The critics may, very rightly, say that this big crowd doesnâ€™t mean anything electorally and wouldnâ€™t constitute a single seat constituency but it cannot be ignored or taken lightly that people from all walks of life, from labourers, hawkers, rickshaw drivers to educated youth from all colleges and universities including the most â€˜westernisedâ€™ reached the uneven ground of Minar-e-Pakistan which most of the elite youth might not have been to in years.
What was the motivation? What was the call for? The question is extremely significant. The ruling class has always talked about problems of common man but all we have seen is years of hopelessness, heaps of broken promises and blatant lies. No one has delivered. Standard of living changes after elections but only for those who reach the Parliament houses and ever expanding offices, ministries and ranks created every day. It has never trickled down to the commoners.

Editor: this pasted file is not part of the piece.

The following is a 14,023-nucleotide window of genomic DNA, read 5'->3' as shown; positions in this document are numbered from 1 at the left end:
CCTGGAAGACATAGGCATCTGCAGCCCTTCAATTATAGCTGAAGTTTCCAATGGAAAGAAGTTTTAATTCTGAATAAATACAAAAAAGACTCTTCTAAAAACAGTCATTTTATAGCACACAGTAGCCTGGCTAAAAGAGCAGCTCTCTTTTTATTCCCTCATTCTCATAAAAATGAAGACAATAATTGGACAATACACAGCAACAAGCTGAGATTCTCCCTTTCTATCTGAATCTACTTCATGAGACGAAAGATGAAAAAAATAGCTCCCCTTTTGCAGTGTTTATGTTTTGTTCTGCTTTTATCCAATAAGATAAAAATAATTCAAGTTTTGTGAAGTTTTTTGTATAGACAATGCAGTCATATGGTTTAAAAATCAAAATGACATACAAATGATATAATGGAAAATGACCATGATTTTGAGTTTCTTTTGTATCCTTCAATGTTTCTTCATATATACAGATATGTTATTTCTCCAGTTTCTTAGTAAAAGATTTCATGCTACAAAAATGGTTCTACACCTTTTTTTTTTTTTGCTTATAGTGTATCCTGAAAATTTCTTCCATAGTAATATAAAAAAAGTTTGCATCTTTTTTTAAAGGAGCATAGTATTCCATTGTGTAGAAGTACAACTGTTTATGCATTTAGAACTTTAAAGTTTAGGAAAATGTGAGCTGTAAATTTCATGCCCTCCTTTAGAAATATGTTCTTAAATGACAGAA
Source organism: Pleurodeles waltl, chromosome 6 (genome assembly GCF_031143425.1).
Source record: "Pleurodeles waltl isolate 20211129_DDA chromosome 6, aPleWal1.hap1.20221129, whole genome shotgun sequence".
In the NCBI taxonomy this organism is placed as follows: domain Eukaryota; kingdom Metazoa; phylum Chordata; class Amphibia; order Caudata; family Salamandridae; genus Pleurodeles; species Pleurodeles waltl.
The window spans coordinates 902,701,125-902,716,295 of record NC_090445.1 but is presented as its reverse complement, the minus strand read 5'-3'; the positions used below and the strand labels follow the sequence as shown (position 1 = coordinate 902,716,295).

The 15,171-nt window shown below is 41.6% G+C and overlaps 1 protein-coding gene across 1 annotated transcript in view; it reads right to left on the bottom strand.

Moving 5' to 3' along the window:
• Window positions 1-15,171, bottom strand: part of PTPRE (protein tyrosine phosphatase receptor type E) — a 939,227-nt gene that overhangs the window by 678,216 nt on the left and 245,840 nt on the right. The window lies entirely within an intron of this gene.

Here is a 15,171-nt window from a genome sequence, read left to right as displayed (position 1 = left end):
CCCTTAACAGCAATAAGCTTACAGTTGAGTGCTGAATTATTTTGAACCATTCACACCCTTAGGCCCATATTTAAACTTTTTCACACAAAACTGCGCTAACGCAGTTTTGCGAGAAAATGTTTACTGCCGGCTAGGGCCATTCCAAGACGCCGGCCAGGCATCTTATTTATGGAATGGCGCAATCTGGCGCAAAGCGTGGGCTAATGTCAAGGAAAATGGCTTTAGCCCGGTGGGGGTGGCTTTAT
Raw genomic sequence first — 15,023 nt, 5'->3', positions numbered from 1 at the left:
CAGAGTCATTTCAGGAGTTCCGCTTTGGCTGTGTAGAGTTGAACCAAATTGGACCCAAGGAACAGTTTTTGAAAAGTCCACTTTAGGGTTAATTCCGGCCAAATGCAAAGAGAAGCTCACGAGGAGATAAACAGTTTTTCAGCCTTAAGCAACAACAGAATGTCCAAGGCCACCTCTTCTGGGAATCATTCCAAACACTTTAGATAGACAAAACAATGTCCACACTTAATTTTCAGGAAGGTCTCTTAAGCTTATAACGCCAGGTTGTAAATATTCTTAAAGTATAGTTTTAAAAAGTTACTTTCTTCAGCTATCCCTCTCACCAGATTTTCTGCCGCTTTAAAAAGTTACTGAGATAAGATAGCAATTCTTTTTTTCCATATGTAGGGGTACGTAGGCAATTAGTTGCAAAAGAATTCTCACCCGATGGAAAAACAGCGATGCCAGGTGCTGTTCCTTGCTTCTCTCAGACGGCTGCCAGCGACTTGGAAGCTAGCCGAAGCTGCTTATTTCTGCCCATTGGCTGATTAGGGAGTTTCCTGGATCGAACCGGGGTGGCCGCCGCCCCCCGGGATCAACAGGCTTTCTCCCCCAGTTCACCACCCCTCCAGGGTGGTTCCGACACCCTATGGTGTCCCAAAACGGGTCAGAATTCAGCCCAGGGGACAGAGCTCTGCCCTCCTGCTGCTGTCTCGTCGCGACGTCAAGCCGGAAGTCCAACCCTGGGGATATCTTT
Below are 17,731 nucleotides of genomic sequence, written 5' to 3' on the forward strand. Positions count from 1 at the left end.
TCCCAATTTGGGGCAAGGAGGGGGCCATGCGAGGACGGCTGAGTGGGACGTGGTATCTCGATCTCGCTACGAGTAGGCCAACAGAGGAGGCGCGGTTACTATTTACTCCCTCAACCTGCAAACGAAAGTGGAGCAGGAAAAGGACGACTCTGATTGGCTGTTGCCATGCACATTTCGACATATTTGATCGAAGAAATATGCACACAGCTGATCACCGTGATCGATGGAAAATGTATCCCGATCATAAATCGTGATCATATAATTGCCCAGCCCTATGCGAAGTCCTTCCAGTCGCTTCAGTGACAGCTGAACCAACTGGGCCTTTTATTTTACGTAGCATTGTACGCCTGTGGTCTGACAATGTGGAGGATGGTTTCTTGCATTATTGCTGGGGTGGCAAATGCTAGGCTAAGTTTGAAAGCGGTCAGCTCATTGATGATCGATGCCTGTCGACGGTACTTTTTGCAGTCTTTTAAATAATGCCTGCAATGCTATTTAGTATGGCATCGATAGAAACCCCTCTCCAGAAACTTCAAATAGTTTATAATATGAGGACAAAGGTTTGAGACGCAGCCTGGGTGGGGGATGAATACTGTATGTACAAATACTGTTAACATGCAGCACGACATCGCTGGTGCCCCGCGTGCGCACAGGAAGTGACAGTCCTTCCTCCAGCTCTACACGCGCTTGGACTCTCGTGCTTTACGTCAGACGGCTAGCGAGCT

The call to gather was for â€˜changeâ€™. Imran Khan talks of the common man and he has delivered, although on a smaller scale (Shaukat Khanum and Mianwali University Projects). He talks of the â€˜Rule of Lawâ€™. Having explored the Western culture and comparatively studying Islam, he takes pride in owning Islamic values and systems. He promises not to bow for anyoneâ€™s interest and keep the interest of Pakistan supreme. He opposes Pakistanâ€™s alliance with US War on terror and condemns the innocent casualties as a result of US drone strikes in Pakistan.
â€˜Friends with all, slaves of noneâ€™ was his message boldly sent out from the stage surrounded by thousands of chanting and adrenaline pumped Pakistanis. And most important of all, he takes inspiration from the Qurâ€™anic principles of social justice and equality, Iqbalâ€™s philosophy of â€˜Khudiâ€™ (self-respect) and Jinnahâ€™s concepts of Islamic democracy. He strongly believes in Pakistan being an ideological state based on Two Nation Theory , a concept disputed by westernised â€˜liberalsâ€™ in the country who are bent upon labelling him as â€˜Taliban Khanâ€™. Call it a wishful thinking, but if the right-wing hardliners do not see him â€˜up to the markâ€™ and the secularists see him as a â€˜Mullahâ€™, the nation would look up to him as a moderate leader capable of establishing a modern Islamic state.